Corporate recruiters and headhunters spend an exorbitant amount of time and effort to recruit diverse talent. Even when organisations are serious about diversity– as with an ever growing number of companies – it is not enough to merely push for more diversity.
By merely creating diverse teams without appropriate organisational and managerial interventions, companies run the risk of never materialising on the actual benefits of diversity.
The glue that holds diversity together is inclusion; the way to unlock the true potential of diversity is inclusion.
This case for inclusion is based on one of the most influential ideas in social psychology in the 20th Century: The Contact Hypothesis by Gordon Allport.
What is diversity without inclusion?
The benefits of diversity have been well documented. Diversity means variety. While most organisations are focused on increasing gender diversity in their workforce, diversity can take many shapes and forms: gender diversity, ethnicity, educational background, professional experience, personality attributes (introverts versus extroverts), age and generational variety.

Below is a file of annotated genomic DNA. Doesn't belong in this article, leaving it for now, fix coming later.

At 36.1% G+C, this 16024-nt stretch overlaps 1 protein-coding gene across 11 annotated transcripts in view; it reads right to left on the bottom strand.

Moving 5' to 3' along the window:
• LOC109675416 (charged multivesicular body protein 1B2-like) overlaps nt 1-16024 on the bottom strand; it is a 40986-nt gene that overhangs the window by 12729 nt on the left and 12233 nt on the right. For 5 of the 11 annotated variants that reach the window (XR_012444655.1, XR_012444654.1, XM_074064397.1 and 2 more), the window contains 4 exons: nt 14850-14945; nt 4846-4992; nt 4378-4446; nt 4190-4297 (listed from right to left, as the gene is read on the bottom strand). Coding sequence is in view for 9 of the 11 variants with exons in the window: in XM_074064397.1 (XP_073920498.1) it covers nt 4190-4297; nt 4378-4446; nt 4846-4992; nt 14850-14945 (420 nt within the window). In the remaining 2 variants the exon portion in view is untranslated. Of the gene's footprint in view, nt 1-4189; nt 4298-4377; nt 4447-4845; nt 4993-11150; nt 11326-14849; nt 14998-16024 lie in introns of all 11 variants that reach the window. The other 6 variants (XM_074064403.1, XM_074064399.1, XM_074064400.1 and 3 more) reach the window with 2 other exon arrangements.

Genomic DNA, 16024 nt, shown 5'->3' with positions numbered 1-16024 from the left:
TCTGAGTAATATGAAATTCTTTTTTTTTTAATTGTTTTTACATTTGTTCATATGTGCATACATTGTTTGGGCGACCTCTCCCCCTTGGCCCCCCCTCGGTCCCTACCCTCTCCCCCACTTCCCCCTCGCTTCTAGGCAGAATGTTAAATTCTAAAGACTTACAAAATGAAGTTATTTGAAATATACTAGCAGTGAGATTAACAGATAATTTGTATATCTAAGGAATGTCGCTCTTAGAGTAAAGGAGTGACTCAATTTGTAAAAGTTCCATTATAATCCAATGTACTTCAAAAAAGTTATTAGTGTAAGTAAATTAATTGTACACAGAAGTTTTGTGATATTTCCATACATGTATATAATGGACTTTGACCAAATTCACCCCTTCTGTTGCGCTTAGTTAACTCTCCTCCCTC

What are the benefits of such diversity? Diversity allows for different perspectives and viewpoints. These perspectives fuel creativity and lead to innovation. With a diverse workforce, global organisations can also mirror their increasingly diverse customer base and are better equipped to anticipate and serve customer needs globally. In short, diversity promises a competitive advantage.
So why is it not enough to only focus on diversity? Diverse teams may experience higher levels of conflict. Differences in perspectives may fragment a team and amplify stereotypes. A team’s capacity for idea generation depends on the degree to which members are willing to share information. And when low levels of team identification and initial trust exist due to differences, team members often do not feel safe discussing and sharing ideas.
By merely putting diverse teams together we are likely to suppress the desired results of diversity.
Innovation can occur only when individuals are free from pressure and feel safe to share. By merely putting diverse teams together we are likely to suppress the desired results of diversity. Even worse, our hard-fought diversity recruiting efforts may altogether backfire and create open conflict in teams.
In January this year, it was announced that Mrs Hohmann-Dennhardt was leaving the board of Volkswagen – an otherwise male board – after just one year in the role. There clearly is something more to it then just getting diverse people together in one room. Diversity alone is not the answer.